Again, I’m not sure how the real thing is but the XP version won’t let you drop the gear above 300ft RA. I’m pretty sure I’ve seen vids of the real thing with the gear out much higher than that.

Doing a conventional landing, I think I’d rather have the gear out much earlier than 300ft and I can’t believe that Leonardo would have such a system in the real aircraft. Gear extension is usually tied to speed, not altitude. It’s a pretty bad system, beating up the runway one flight at 180kts, low torque on the engines as it is a slick ship, the gear dropped as I got below 300ft. All of that drag pitched the aircraft into the ground. If you can’t beat up the field at an airshow, how are you meant to sell them?


The autopilot mounted below the glare shield is a bit on an enigma. I’m not sure if it’s meant to work with such an aircraft as trying to set it up after takeoff and cleaning up the machine (flaps, nacelle position) is too much for the autopilot to handle. You’re better to hand fly it until you get into a stable cruise and then engage. As a side note, the aircraft is equipped with AFCS and this does reduce pilot workload a lot.

Other Systems

As I said before, there aren’t a lot of systems to play with in the cockpit. Hydraulic switches do nothing, APU will start without battery power to the bus and doesn’t appear to do anything at all in terms of firing the machine up, no pressurisation panel, there are needles missing on gauges etc.

Overall, it’s not really that good in terms of systems. Given that information on the real aircraft is limited and it’s unlikely that the designer could go and ‘stick his head in one’ I feel that they should’ve concentrated more on getting some plausible systems working properly.


Most of the noise on conventional helicopters comes from the tail rotor… that’s why NOTARS and Fenestron machines sound so different. It would be fair to say then that a tiltrotor is going to sound VERY different.

The simulator version is accurate. And it isn’t at the same time.

None of the controls or switches in the cockpit make noise. In flight of course, this doesn’t matter but I feel like it should be something that developers look at. The flap and gear sounds seem to be XP default, or they’ve come from something else.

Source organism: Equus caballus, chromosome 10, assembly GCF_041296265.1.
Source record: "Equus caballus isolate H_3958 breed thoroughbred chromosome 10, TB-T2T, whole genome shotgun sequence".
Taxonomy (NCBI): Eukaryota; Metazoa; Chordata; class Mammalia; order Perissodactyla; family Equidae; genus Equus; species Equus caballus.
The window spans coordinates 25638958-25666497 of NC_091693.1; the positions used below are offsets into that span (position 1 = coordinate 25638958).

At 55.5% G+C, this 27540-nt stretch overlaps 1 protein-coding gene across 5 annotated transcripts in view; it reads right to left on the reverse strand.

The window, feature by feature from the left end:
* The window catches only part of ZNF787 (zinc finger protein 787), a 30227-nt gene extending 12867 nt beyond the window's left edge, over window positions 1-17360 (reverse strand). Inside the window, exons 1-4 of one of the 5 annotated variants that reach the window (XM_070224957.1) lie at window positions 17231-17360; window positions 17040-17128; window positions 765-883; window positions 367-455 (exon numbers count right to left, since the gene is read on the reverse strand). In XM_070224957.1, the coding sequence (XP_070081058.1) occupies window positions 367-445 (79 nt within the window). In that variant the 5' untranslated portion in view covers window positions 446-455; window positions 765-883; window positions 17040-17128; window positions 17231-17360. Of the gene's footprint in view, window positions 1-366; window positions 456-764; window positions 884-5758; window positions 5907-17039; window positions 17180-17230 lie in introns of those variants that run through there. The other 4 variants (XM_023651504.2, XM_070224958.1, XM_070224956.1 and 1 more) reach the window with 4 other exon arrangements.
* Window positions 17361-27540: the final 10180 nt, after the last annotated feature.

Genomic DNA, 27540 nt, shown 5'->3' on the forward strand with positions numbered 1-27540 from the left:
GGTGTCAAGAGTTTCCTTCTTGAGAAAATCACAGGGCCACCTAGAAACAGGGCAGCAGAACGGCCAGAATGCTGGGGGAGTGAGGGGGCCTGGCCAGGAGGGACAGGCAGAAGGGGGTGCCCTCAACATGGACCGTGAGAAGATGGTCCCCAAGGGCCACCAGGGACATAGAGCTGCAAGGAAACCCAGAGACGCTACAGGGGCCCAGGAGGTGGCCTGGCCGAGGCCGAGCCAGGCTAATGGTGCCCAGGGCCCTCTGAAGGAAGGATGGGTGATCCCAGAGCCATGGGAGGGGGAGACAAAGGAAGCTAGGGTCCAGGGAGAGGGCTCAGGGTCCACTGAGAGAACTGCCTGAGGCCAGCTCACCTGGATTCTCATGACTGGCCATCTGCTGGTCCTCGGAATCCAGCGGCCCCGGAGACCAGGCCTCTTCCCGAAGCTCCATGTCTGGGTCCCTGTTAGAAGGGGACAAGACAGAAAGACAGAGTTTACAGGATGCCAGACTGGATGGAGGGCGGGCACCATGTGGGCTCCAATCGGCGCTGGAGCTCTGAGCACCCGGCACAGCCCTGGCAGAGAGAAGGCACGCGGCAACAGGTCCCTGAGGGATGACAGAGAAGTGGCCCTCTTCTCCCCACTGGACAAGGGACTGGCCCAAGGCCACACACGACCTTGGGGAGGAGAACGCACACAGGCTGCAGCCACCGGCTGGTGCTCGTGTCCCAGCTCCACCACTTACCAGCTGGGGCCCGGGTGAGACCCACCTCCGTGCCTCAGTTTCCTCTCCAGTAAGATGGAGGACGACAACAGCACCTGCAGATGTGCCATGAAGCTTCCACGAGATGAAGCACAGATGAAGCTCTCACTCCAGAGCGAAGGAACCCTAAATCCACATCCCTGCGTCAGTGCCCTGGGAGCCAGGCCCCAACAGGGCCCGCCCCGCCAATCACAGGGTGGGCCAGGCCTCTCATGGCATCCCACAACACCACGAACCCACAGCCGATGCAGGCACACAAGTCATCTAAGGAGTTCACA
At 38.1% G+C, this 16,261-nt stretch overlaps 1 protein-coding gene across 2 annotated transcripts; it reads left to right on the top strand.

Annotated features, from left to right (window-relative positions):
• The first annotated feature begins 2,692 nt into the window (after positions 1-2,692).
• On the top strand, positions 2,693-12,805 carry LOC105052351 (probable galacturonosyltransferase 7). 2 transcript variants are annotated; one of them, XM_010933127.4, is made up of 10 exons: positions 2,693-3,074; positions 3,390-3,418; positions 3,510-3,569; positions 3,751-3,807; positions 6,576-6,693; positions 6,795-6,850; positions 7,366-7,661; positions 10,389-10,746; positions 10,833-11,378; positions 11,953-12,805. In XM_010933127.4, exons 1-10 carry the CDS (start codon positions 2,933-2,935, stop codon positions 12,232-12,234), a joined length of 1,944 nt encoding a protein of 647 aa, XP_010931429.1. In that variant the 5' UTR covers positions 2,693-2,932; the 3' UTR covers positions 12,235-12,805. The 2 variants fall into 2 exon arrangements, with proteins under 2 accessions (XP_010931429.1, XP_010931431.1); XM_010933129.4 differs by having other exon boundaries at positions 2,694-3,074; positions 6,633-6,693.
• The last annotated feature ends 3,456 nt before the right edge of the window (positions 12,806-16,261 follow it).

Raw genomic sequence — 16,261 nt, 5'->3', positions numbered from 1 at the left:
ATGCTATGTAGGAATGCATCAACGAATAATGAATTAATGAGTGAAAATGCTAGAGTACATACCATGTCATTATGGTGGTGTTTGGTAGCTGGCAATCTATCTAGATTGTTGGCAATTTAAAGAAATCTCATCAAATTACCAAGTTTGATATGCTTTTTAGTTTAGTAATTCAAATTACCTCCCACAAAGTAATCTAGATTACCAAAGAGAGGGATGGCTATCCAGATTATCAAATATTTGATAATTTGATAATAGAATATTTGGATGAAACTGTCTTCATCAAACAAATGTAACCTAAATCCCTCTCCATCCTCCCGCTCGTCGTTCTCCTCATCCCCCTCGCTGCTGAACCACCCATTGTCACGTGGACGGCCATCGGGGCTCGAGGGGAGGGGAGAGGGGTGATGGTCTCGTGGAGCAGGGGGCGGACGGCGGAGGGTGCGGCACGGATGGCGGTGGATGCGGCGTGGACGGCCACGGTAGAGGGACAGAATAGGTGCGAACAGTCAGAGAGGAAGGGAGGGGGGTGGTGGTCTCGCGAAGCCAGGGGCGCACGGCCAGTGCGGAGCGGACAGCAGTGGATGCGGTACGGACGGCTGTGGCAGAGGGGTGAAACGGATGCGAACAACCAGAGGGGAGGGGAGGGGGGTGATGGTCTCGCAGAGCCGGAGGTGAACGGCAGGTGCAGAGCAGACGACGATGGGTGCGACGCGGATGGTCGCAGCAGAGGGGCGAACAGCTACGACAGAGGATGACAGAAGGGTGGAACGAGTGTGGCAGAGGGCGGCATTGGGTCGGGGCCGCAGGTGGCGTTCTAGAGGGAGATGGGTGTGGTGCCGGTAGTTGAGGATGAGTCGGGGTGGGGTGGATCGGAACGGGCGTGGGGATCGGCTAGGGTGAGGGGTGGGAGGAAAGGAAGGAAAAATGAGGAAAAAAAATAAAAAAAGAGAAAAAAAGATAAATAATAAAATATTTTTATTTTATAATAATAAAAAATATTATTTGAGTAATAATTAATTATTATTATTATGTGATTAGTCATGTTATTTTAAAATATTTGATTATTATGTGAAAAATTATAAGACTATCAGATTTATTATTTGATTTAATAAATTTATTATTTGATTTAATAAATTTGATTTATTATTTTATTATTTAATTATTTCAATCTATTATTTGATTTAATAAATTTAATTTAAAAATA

APU start and engine start sort of sound like what they’re supposed to but again, I’ve heard both sounds used in other addons so they’re not new. The sound that the aircraft makes when it’s up and running is relatively accurate but it’s irritating at the same time. I have no idea where the sounds came from but it’s almost like they’re very short sound files and so the looping is quite obvious.

It’s not irritating in the same way that a Lama running at full volume is irritating (or great depending on who you are) and in all fairness, when you’re busy flying it, the sounds become less of an issue to me.

Pizzagalli AW609 for X-Plane

Not a very extensive sound suite but certainly the right idea for the type of aircraft. I would say that it needs a fair amount of tweaking though.

Flight Dynamics

Being as this is a completely new type of aircraft for me, I approached the flight testing for this review much the same as the real test pilots did. Start up on the ramp with the nacelles at 90 degrees (full hover mode) and the flaps fully extended.

The blades start spinning far too quickly. They do spool up rather rapidly in real life but not like this. Increase torque until the aircraft gets light on the wheels. Now, if you watch the real thing it is common to see a bit of a drift around a little bit so I’m not that concerned if I get a bit of the same.

When it gets airborne, for some reason I found that it really wants to keep climbing straight up. Yes, it’s in ground effect but if you don’t reduce the torque, it’ll climb away quite quickly. The aircraft, thanks to the AFCS is quite easy to hover, much easier than most helicopters.

I initially had the ‘thrust vector’ command in XP for the nacelles set as one of the throttles on my HOTAS, however I think that having a slider or something that is less likely to move on its own is a much better idea.

My only complaint really is that it feels like it’s a bit too hard to move the aircraft around in the hover. Turning the AFCS off helps but I feel then that it loses the stability that an aircraft of that size should have. In short, you have to try both and decide what suits your purpose.

I spent about 20 mins just hovering, trying to get a feel for the aircraft before I attempted a transition. Transitioning requires coordinating nacelle position, engine torque and flap retraction all at the same time.